Posts Tagged ‘goat’

An overview of the methane emission from ruminant

in Jambi Province, Indonesia

M. Afdal

Faculty of Animal Husbandry Jambi University kampus Mandalo Darat Jambi 36361 Indonesia

Department of Animal Science, Faculty of Agriculture Universiti Putra Malaysia Selangor Darul Ehsan 43300 Malaysia




Jambi Province is an area situated in the central part of Sumatra Island. Geographically is located between 00 45′ to 20 45′ Latitude South and 1010 10′ to 1040 55′ Longitude East. Jambi Province is separated by Riau Province in the north, Malacca strait in the east, West Sumatra in the west and South Sumatra in the south. The width of Jambi Province is 53.534 km2 that consists of ( more read. pdf).

A Strategy for Reducing Methane Emissions

Judith Bates, AEA Technology plc

156 Harwell, Didcot, Oxfordshire, OX11 ORA, UK.


Methane is an important greenhouse gas whose concentration in the atmosphere has more than doubled since pre-industrial times. It is a more potent greenhouse gas than carbon dioxide, but due to its shorter atmospheric lifetime (of 12 years) it is estimated that global emissions would only need to be reduced by about 8% from current levels to stabilize methane concentrations at today’s levels. This is a much smaller percentage reduction than those required to stabilize atmospheric concentrations of the other major greenhouse gases, CO2 and N20.

The main source of methane emissions within the EU is the agricultural sector, where emissions arise mainly from enteric fermentation in ruminant livestock, but also from livestock manure. The other major source is landfills, while coal mining and gas production and distribution are smaller, but still significant contributions. There are a range of possible measures for the reduction of emissions from each of these sectors, varying from technological options such as the collection and combustion of landfill gas, or the recovery and use of methane from animal waste, through to more general measures, often of a longer term nature, such as a reduction in the amount of organic waste going to landfill, or a reduction in livestock numbers. For some sources there are still significant uncertainties in emission factors, which make the development and assessment of abatement options difficult. In addition, there is a lack of data on the cost-effectiveness of many actions and measures. Any strategy for reducing emissions is 246 thus likely to need to combine measures to encourage the deployment of proven techniques, and to encourage research into the cost-effectiveness of options, and to improve knowledge of emissions factors and processes for some sources. This paper discusses the main options for the reduction of methane emissions and briefly summarizes the strategy paper recently prepared on this subject by the European Commission.



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Effect of Processing of Palm Oil Petiole on Palatability in Bali Cows (Bos sondaecus)
M Afdal12 S Syarif1 A Kasim2
1Department of Animal Nutrition Faculty of Animal Husbandry University of Jambi, Jambi, Indonesia
2Department of Animal Science Faculty of Agriculture Universiti Putra Malaysia, Selangor, Malaysia
Email: bandatanang@yahoo.com


 Palm oil petiole (POP) is a pruning by-product from palm oil plantations. POP is the stalk of the palm oil frond (POF) without the leaflets and the outer layer.  By weight, it contributed about 30 percent of POF. POP was a possible alternative for POF in feeding Bali cows (Bos sondaecus) since Bali cows we observed to reject fresh POF.  Central Bureau of Indonesian Statistics (2006) reported that the production of POF was around 10,869,365 t from around 3,682,900 ha of palm oil plantation in Indonesia which is equivalent to 3,260,810 t of POP.  POF are successfully used as feed for Bos taurus and Bos indicus and there are a lot of studies being done, especially in Malaysia. Alimon and Hair Bejo (1995) reported that the chemical composition of POF is 47, 385, 787, 556 g kg-1 and 5.65 MJ kg-1 for crude protein (CP), crude fibre, neutral detergent fibre (NDF), acid detergent fibre (ADF) and metabolisable energy respectively. However, there is no information on the nutritive value of POP and its palatability in Bali cows. The aims of this study were to evaluate the nutritive value of POP, and palatability of POP types by Bali cows when processed in several forms. read more (word) Proceeding British Sociecty of Animal Science 2009 p 093 (pdf).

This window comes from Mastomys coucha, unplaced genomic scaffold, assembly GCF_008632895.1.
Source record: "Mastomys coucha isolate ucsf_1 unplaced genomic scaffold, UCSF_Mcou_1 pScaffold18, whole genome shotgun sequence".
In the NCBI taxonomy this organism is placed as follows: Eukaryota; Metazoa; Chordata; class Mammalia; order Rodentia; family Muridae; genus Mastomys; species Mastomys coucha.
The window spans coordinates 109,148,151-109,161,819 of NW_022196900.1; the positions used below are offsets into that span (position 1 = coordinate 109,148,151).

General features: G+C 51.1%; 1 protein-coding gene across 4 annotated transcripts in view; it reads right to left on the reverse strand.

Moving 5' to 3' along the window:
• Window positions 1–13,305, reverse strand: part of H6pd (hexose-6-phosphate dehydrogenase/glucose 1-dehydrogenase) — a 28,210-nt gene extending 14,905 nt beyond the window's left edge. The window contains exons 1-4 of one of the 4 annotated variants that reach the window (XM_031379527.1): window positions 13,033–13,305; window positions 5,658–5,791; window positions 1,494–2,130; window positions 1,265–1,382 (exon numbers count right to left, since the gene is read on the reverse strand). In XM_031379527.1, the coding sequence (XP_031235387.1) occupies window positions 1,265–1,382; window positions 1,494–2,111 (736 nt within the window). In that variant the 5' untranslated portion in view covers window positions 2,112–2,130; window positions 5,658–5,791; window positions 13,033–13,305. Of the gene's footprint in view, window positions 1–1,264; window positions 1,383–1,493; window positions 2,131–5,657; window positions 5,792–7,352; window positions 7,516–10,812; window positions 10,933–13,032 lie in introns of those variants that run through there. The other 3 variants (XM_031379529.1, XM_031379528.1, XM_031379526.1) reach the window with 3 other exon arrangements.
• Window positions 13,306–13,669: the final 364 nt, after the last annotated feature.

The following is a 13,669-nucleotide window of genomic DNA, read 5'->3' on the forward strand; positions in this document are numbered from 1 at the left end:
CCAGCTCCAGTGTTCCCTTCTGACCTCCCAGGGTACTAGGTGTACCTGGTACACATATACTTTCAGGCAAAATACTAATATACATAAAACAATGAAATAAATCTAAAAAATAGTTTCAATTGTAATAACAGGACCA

M. Afdal1 and Khasrad2 

1 Faculty of Animal Husbandry, Jambi University Kampus Mandalo Darat Jambi 36361

Indonesia, bandatanang@yahoo.com

2 Faculty of Animal Husbandry, Andalas University Kampus Limau Manis Padang Indonesia. Khasrad@unand.ac.id

 ABSTRACT pdf. A study was done to examine the effects of concentrate level and the length offattening on the daily weight gain (DWG), feed intake and feed conversion efficiency of Pesisir Cows. Twelve cows between 2 and 2.5 years old with live weights of 126 to 170 kg were used. The study used a randomized block design in factorial arrangement with two factors. The first factor was concentrate level (CL) with either 50 % concentrate and 50 % of ammoniated rice straw or 75 % concentrate and 25 % ammoniated rice straw (defined as Al and A2, respectively). The second factor was the duration of fattening, either 3 or 4 months (Bl and B2, respectively). There were significant effects of CL on DWG (PO.05), no significant (P>0.05) effect of LF on DWG and no CL x LF interaction on DWG. There were no significant (P>0.05) effects of CL on DMI but LF significantly affected (P<0.05) on DMI. There were no interaction effects of CL and LF on DMI. CL significantly (PO.05) decreased FCR while LF did not significantly affect FCR. There were no significant effects of interaction between CL and LF on FCR